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10,347 results for

Management of Severe Head Injury

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10341. Management and outcome of severe head injury in the Trent region 1985-90. (PubMed)

Management and outcome of severe head injury in the Trent region 1985-90. 8333780 1993 08 16 2018 11 13 1468-2044 68 6 1993 Jun Archives of disease in childhood Arch. Dis. Child. Management and outcome of severe head injury in the Trent region 1985-90. 803 Murdoch I I Bihari D D eng Comment Letter England Arch Dis Child 0372434 0003-9888 AIM IM Arch Dis Child. 1992 Dec;67(12):1430-5 1489220 Child Craniocerebral Trauma therapy Humans Hypothermia, Induced adverse effects Treatment Outcome 1993 6

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1993 Archives of Disease in Childhood

10342. Management and outcome of severe head injuries in the Trent region 1985-90. (PubMed)

Management and outcome of severe head injuries in the Trent region 1985-90. In a five year period, 39 children (29 boys, 10 girls) aged 2 months to 13 years (mean 7.8 years) were studied who had suffered a major head injury (29 road traffic accidents, six falls, and four non-accidental injury). The injury had been assessed clinically and by cranial computed tomography or cranial ultrasound (in a single baby of 2 months). Initial Glasgow coma scores for all subjects ranged from 3-11 (mean 5.5 (...) in seven of nine fatalities. Severe hypocapnia both in the first 24 hours and overall was correlated with poor outcomes (dead or major disability), as were bilateral contusions or diffuse axonal injury.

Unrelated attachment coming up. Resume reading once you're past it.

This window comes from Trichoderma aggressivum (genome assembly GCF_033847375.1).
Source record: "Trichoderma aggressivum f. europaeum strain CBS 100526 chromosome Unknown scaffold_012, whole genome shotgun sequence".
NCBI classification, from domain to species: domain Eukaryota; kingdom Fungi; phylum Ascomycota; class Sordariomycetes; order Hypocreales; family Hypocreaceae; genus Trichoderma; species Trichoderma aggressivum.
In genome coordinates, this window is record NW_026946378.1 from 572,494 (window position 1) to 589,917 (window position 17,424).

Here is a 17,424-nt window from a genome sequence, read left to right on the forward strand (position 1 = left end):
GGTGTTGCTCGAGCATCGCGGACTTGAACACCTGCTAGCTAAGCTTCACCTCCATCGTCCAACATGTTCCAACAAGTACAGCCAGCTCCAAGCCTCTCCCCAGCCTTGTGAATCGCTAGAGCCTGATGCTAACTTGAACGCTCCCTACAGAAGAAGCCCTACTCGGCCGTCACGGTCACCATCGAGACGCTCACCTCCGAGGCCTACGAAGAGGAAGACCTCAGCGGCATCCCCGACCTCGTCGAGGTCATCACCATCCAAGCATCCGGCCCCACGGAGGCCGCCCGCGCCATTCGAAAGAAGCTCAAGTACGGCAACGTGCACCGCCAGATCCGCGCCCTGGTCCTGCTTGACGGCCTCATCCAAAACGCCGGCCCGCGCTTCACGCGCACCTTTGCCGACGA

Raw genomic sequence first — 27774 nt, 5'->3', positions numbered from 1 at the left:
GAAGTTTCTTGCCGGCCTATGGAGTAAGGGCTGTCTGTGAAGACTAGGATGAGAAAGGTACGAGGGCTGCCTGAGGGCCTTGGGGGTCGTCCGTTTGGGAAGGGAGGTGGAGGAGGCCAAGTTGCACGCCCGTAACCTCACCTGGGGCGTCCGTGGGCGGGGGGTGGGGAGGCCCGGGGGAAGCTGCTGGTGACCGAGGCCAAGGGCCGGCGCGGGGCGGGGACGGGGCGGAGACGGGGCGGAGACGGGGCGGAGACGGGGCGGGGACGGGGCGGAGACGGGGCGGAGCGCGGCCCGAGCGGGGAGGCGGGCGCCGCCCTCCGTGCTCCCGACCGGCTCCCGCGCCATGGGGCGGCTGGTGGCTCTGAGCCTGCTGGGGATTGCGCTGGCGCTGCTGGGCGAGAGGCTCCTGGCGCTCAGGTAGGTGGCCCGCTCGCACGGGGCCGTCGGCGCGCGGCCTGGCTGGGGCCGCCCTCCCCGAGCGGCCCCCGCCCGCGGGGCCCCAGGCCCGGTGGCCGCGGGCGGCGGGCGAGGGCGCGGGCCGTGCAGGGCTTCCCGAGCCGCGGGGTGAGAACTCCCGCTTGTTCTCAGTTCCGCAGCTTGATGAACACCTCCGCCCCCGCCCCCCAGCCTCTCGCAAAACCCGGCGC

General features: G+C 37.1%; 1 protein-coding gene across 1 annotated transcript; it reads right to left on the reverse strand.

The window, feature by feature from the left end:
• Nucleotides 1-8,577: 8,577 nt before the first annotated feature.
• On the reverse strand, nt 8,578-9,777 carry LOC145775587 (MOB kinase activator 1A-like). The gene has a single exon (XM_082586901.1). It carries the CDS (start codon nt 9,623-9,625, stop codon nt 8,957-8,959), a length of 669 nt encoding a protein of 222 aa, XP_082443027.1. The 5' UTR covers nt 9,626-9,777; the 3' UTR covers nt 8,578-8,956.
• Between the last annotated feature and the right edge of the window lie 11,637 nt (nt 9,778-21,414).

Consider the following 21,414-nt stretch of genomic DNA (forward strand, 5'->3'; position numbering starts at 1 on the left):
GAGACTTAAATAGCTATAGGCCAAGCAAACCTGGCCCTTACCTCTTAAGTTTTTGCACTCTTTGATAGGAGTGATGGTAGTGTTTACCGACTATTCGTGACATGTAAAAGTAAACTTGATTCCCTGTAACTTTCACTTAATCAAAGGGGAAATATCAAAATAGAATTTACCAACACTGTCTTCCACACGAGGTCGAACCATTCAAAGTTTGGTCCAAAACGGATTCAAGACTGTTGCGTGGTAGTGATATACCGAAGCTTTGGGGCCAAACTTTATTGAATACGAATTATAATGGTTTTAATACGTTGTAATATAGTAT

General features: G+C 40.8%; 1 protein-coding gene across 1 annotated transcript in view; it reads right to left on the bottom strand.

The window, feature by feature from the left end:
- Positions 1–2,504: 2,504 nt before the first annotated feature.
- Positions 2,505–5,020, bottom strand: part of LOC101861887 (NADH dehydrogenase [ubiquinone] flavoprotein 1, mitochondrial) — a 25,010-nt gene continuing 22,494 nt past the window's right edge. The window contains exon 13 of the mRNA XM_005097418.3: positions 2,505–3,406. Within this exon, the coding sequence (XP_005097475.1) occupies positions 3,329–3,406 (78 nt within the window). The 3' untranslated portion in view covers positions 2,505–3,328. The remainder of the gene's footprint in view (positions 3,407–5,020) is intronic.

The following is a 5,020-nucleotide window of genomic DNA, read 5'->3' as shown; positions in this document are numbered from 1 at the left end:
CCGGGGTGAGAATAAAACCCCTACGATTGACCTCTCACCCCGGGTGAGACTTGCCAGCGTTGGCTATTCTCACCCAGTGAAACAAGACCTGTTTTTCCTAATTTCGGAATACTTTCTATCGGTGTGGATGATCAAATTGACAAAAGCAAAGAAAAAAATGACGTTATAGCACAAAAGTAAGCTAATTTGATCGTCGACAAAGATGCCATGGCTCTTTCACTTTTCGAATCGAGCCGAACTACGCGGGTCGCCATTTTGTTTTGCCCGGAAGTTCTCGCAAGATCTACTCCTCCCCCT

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1992 Archives of Disease in Childhood

10343. Case management after severe head injury. (PubMed)

Case management after severe head injury. 7950585 1994 12 05 2018 11 13 0959-8138 309 6957 1994 Sep 24 BMJ (Clinical research ed.) BMJ Case management after severe head injury. 807 Murray-Leslie C F CF Kenny C C eng Letter England BMJ 8900488 0959-8138 AIM IM Craniocerebral Trauma rehabilitation Humans Managed Care Programs 1994 9 24 1994 9 24 0 1 1994 9 24 0 0 ppublish 7950585 PMC2540974 BMJ. 1994 Jan 1;308(6920):1-2 8298343

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1994 BMJ : British Medical Journal

10344. Decision analytic approach to severe head injury management. (PubMed)

Decision analytic approach to severe head injury management. Severe head injury management in the intensive care unit is extremely challenging due to the complex domain, the uncertain intervention efficacies, and the time-critical setting. We adopt a decision analytic approach to automate the management process. We document our experience in building a simplified influence diagram that involves about 3000 numerical parameters. We identify the inherent problems in structuring a model

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1999 Proceedings of the AMIA Symposium